Remember that addition activities in preschool need to be developmentally appropriate. It’s important to understand and recognize a few things in regards to these activities.
- Keep these activities fun and light-hearted, like math games. No pressure on the kiddos, please!
- Start with only one activity and just do it a few times in any one session.
- Recognize that as your preschooler develops basic number sense skills, his addition and subtraction skills will also strengthen.
- I like to use the, “I do. We do. You do.” teaching model. Meaning, that first I demonstrate, then we do it together, and I ask a preschooler to do it (still under my direct supervision).
Get the Daily Lessons in Addition and Subtractions Preschool Unit
Remove any overwhelm from teaching measurement to preschoolers by following these easy, step-by-step addition and subtraction lesson plans. You’ll get four weeks of daily addition and subtraction lessons to do with your preschooler, plus bonus activities, teaching tips, literacy integration activities and even weekly printable preschool math centers.
This unit is systematic, which means the skills progress in a way that is developmentally appropriate for preschoolers. And, everything is hands-on and fun!
Each day in the preschool addition and subtraction lesson plans includes review activities and new learning concepts about adding and subtracting. Concepts of this unit include learning more and less, increasing and decreasing quantities, number sequencing (order), and composing/decomposing within 5 and 10.
Preschool Addition and Subtraction Activities
Use Picture Books!
Another amazing resource for teaching addition and subtraction to preschoolers is picture books! These age-appropriate books break down the large concepts of more and less into simple, relatable material. Here are some of our classroom favorites!
The Secret to Teaching Math to Preschoolers
Teaching math is an enormous task, and with the new changes in adopted state standards the bar for teachers has risen even higher.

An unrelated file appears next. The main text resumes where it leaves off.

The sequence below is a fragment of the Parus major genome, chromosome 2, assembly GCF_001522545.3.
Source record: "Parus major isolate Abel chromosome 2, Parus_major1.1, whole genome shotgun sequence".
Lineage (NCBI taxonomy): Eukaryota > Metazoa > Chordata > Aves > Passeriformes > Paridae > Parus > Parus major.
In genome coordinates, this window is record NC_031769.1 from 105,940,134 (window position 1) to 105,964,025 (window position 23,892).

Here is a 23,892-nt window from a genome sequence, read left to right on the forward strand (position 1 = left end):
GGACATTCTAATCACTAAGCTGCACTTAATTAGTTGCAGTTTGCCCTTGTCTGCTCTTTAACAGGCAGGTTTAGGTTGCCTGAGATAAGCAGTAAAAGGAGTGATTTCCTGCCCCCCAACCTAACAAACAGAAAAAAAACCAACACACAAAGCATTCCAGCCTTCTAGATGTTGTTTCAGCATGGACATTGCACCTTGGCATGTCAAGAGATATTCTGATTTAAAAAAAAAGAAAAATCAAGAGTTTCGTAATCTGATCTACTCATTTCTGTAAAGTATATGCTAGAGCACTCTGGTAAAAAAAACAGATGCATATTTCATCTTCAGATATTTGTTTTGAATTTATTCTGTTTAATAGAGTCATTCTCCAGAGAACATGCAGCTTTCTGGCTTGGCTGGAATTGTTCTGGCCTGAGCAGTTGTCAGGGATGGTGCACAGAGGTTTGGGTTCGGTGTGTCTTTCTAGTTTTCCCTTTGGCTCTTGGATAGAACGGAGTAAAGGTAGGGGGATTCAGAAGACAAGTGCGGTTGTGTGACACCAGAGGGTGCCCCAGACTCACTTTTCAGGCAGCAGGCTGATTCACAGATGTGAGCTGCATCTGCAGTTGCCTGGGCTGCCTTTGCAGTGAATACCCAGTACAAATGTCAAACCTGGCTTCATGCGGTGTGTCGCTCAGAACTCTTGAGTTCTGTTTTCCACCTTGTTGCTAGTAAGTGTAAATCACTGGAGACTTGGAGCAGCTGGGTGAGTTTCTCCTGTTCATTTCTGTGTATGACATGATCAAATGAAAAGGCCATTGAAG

That’s because there is a lot that goes into teaching math.
It’s comprehensive and systematic. And addition and subtraction is only one piece of the puzzle.
Mathematicians indicate there are five disciplines of math (like mentioned above) that should be taught, which are as follows:
- number sense – the development of a deep understanding of numbers and the number system, to compose and decompose numbers and understand their various relationships
- algebra – the understanding of patterns and relationships, including sorting and categorizing
- geometry – the understanding of spatial relationships, prepositional terms, and the properties of two and three-dimensional shapes
- measurement – the ability to make comparisons and order, understanding measurable attributes
- data analysis and probability – understanding data as a means of sharing organized information and understanding that certain variables affect data
Get Daily Lessons in Preschool Mathematics
This Preschool Math Curriculum is designed to teach your preschooler all five disciplines of math without the boring worksheets!
Including nine individual math units, the Preschool Math Curriculum is systematically designed. No need to wonder how to approach preschool math, this curriculum lays it out for you but is flexible enough to be tweaked for the needs of your students.
Included are 40 weeks of math instruction, featuring over 325 new and unique hands-on activities. And, that doesn’t even include the 72 printable and reusable centers to support a play-based instructional approach.
Daily Lessons in Preschool Mathematics CurriculumProduct on sale
I am an educator, book enthusiast, and a stay at home momma to two precious and long-awaited littles. My degree is in Early Childhood Education and Curriculum and Instruction and I have spent the last 15 years working with young children. I feel very fortunate to have this time to watch my babies grow and I can’t wait to share my passion for learning and reading with you!